Through extensive media coverage and uptake of her image by international organisations, she is individualised in her courage and successful performance of empowerment. She is presented as succeeding against all odds, as a heroine or, as TIME magazine calls her, the “champion for girls everywhere.” She is made into an exception by practices such as celebrating “Malala Day,” receiving the Nobel Peace Prize, and book deals. Even the title of her book, I am Malala: The Girl Who Stood Up for Education and Was Shot by the Taliban (2013), centres her person, emphasising her uniqueness.
To create the idea of Malala as an exceptional Muslim girl entails individualising and abstracting her from her local environment and cultures, and connecting her positive attributes to another source, such as her formal education, desire for success, and ambition. Her courage, then, is not read as grounded in Pashtun cultural practices that valorise social justice. Instead, she is positioned as a singular force against local customs and cultural elements.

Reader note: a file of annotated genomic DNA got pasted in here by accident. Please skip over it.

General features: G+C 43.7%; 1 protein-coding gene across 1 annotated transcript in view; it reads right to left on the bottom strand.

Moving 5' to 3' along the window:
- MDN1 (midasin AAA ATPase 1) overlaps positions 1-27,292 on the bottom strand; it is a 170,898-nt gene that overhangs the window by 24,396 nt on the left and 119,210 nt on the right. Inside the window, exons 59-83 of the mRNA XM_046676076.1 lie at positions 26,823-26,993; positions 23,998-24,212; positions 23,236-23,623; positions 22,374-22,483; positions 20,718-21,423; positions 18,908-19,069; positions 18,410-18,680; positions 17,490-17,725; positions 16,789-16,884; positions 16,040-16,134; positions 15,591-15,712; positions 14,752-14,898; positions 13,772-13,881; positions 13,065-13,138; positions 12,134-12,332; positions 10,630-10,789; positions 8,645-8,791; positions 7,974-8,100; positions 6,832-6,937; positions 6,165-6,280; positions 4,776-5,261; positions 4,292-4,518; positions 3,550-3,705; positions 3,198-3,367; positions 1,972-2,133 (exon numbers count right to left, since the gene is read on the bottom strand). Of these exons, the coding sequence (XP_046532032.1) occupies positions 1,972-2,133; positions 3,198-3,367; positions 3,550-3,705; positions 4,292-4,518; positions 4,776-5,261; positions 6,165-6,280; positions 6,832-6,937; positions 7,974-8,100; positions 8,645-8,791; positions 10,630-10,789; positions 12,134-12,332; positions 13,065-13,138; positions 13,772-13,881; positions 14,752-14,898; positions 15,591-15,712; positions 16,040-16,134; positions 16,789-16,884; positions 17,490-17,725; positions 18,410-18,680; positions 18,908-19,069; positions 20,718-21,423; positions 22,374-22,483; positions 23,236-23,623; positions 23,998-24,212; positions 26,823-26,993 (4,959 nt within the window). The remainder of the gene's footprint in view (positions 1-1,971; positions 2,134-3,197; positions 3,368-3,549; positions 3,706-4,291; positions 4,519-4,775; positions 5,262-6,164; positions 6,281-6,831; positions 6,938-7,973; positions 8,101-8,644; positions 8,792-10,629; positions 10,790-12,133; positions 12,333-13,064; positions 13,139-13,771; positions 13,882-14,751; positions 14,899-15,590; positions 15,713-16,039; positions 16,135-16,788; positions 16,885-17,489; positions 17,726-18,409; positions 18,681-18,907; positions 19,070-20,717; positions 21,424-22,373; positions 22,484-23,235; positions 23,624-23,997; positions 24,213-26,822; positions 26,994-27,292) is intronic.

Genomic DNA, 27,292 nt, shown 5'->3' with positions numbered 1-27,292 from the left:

Malala as an idea, thus, sustains assumptions about Muslims and Pakistanis that are deeply hurtful. It transforms all Pakistani, Muslim men into terrorists and all Muslim women as victims or potential victims. Malala is distanced from other Muslim girls. She is made to simultaneously stand in for, represent and symbolise the perennially oppressed Muslim girl, and positioned as the empowered girl who is not one of them.
This representation of Malala denies other Muslim girls similar forms of empowered subjectivities. More importantly, it sustains the facade of Islam as an oppressive religion and Pakistan as a backward nation, positioning Western interventions as necessary or even ethically imperative.
It is important to note, however, that this representation of Malala erases the moments where she herself highlights her radical specificity as a Muslim and as a Pakistani, and her anti-colonial and anti-imperial stances.